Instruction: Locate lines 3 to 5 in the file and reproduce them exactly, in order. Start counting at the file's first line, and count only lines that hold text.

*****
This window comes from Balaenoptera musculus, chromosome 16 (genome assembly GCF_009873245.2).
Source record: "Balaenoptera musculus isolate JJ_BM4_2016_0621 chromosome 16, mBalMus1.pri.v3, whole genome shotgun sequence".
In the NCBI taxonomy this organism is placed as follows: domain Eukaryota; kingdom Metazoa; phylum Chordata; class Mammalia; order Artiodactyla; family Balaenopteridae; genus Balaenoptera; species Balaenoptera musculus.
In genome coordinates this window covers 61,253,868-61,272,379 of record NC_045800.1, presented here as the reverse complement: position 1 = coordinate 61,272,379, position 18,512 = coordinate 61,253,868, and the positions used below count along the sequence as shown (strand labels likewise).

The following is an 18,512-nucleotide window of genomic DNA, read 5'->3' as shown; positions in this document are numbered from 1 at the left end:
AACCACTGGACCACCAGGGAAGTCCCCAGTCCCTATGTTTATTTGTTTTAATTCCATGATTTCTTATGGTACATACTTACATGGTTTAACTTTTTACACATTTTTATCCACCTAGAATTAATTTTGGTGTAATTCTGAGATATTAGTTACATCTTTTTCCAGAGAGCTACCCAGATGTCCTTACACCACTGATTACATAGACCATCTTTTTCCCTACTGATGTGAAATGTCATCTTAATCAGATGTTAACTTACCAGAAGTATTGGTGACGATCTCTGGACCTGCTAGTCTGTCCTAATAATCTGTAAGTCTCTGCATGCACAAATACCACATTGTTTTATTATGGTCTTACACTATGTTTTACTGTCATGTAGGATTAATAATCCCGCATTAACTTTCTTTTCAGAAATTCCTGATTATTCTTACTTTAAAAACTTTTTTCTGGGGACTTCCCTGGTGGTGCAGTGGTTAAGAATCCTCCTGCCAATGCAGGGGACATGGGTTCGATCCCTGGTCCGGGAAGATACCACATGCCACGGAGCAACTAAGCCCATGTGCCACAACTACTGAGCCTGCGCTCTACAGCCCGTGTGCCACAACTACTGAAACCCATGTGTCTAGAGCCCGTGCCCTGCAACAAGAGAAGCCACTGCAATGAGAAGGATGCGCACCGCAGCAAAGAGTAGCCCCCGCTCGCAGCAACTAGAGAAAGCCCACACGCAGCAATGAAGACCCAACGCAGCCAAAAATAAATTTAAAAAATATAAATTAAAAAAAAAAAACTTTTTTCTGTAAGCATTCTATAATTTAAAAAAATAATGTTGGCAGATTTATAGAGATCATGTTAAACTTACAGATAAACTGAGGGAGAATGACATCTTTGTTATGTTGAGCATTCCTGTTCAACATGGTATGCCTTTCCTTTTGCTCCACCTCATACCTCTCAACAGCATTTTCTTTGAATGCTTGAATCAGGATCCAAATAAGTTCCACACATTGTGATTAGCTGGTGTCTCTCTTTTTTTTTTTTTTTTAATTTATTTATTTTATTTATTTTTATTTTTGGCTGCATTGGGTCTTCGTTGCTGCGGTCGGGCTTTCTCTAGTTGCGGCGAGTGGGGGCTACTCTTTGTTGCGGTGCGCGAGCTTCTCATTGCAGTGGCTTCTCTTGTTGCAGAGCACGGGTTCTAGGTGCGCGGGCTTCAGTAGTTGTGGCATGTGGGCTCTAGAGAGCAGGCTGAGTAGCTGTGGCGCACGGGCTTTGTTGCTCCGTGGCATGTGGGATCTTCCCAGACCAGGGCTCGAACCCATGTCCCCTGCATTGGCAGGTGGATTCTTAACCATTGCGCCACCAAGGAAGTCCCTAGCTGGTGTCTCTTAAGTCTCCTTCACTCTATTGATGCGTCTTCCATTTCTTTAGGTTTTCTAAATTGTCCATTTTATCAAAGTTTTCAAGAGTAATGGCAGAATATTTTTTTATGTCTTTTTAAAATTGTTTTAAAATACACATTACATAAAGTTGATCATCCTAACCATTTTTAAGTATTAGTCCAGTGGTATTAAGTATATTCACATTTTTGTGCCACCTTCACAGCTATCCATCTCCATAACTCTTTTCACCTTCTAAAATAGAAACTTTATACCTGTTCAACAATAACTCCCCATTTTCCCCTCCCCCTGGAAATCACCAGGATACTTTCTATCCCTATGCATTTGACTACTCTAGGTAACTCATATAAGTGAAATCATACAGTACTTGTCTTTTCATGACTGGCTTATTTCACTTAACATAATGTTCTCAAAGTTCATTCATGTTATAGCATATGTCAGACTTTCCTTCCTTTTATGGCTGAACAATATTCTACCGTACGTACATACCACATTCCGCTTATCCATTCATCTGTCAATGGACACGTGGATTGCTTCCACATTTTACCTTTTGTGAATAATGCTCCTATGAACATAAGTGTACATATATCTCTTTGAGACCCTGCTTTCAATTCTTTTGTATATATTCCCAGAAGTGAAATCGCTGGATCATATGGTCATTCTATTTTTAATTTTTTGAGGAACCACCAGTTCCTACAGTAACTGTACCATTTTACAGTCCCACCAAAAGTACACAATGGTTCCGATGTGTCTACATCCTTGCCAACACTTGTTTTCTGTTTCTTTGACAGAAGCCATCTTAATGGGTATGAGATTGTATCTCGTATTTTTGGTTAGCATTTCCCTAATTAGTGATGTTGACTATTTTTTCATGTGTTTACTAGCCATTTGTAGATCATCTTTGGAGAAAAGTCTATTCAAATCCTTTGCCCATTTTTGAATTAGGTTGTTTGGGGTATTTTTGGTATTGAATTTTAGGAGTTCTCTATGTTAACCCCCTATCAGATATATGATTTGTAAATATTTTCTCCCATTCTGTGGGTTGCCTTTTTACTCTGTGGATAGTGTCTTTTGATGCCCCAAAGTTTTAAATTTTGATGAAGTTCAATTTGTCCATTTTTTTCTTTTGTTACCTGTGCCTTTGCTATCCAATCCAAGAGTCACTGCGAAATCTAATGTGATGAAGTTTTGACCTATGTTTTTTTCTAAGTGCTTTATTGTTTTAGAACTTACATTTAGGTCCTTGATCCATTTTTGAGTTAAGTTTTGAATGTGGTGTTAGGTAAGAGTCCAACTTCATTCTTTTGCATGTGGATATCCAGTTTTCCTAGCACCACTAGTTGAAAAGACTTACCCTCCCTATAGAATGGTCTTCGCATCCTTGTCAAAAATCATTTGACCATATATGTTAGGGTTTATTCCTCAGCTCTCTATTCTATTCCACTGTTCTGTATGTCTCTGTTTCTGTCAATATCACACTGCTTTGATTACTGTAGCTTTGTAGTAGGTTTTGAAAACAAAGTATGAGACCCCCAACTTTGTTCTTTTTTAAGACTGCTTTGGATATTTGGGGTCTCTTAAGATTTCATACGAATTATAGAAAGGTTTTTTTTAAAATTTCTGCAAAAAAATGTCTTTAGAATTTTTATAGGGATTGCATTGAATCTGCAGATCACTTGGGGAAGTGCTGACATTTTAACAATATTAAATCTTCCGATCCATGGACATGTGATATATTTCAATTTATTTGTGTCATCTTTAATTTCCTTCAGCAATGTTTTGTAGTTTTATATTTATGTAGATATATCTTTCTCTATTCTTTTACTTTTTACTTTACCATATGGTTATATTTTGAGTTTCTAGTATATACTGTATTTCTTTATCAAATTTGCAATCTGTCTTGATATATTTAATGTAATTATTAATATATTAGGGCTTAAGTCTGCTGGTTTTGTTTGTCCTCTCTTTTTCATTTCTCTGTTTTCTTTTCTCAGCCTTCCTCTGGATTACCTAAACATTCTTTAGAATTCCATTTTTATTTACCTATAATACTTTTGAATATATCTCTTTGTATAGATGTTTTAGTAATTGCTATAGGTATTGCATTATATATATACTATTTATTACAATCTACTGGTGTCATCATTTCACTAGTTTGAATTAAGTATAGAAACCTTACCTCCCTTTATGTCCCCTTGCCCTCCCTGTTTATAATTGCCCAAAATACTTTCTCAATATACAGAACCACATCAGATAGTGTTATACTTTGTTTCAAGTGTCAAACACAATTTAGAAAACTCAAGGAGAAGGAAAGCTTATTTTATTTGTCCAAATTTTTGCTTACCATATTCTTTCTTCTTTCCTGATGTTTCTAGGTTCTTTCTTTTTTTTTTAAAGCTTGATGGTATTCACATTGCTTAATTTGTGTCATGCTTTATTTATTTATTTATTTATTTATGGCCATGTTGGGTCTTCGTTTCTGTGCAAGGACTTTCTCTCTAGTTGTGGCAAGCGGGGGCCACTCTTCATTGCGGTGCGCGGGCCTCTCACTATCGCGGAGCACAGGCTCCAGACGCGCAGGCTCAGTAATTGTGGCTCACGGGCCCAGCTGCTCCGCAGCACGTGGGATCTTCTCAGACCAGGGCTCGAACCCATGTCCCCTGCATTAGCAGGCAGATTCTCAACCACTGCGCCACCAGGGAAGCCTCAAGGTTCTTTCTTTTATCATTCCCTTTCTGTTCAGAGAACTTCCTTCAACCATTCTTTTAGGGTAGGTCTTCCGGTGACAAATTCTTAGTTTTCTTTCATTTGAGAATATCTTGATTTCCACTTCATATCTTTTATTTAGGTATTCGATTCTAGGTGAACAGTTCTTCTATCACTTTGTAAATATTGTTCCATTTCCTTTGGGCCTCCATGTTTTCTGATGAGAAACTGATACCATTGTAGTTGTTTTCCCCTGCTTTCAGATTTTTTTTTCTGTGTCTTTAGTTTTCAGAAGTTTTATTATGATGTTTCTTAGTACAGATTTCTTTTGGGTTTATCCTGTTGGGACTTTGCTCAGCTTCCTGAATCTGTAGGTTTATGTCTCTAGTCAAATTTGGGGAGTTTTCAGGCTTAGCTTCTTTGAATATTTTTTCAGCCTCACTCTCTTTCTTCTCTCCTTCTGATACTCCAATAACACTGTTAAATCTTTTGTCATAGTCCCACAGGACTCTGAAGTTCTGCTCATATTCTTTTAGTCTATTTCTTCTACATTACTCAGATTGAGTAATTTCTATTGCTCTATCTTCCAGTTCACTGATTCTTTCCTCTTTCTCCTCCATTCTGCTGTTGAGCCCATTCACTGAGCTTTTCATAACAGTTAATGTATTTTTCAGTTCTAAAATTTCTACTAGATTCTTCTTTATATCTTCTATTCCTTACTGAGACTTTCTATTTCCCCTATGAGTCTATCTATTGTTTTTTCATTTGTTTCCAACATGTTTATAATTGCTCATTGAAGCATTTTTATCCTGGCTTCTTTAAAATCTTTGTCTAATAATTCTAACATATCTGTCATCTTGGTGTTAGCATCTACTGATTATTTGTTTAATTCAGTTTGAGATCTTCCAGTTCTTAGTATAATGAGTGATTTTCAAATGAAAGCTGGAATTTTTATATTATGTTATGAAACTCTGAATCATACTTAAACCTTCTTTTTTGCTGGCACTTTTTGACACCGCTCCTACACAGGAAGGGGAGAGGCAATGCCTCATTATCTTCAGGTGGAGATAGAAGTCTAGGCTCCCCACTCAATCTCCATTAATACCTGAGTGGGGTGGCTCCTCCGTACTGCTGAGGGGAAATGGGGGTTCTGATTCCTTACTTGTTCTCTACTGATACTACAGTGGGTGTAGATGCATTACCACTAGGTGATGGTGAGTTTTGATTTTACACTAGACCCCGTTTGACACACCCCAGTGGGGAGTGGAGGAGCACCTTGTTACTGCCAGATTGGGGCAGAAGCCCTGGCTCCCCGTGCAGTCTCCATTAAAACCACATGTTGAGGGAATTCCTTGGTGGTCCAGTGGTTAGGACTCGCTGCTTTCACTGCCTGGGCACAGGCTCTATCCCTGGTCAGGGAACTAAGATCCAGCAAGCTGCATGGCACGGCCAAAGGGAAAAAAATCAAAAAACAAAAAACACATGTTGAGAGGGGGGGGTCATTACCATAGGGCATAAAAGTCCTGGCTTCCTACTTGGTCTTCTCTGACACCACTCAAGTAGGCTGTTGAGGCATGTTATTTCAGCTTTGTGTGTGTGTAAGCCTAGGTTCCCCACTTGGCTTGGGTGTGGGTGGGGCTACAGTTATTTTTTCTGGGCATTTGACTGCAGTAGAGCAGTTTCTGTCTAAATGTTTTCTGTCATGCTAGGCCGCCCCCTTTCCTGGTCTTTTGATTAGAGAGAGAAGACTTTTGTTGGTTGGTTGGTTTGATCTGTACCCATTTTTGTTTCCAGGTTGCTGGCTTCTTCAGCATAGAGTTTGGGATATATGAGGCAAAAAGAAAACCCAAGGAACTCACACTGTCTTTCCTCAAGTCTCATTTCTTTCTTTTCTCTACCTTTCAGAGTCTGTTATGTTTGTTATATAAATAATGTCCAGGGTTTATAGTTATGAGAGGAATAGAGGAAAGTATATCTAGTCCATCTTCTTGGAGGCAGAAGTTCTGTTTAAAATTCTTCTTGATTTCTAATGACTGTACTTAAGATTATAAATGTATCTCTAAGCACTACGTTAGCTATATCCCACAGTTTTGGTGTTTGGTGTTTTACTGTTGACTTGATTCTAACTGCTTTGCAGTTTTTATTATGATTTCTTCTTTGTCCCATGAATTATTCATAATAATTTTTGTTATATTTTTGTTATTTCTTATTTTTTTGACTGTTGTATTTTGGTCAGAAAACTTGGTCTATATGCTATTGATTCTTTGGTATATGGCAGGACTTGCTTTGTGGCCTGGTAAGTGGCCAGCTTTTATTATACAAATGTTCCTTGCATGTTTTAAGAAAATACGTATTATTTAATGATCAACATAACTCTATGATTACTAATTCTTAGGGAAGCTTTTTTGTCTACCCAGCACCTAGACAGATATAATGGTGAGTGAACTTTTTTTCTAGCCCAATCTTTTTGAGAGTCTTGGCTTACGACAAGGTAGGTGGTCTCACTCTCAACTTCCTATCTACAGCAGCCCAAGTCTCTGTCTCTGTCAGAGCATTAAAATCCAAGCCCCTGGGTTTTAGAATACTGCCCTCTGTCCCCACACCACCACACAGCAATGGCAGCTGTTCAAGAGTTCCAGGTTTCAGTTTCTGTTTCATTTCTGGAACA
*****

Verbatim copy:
In the NCBI taxonomy this organism is placed as follows: domain Eukaryota; kingdom Metazoa; phylum Chordata; class Mammalia; order Artiodactyla; family Balaenopteridae; genus Balaenoptera; species Balaenoptera musculus.
In genome coordinates this window covers 61,253,868-61,272,379 of record NC_045800.1, presented here as the reverse complement: position 1 = coordinate 61,272,379, position 18,512 = coordinate 61,253,868, and the positions used below count along the sequence as shown (strand labels likewise).

The following is an 18,512-nucleotide window of genomic DNA, read 5'->3' as shown; positions in this document are numbered from 1 at the left end: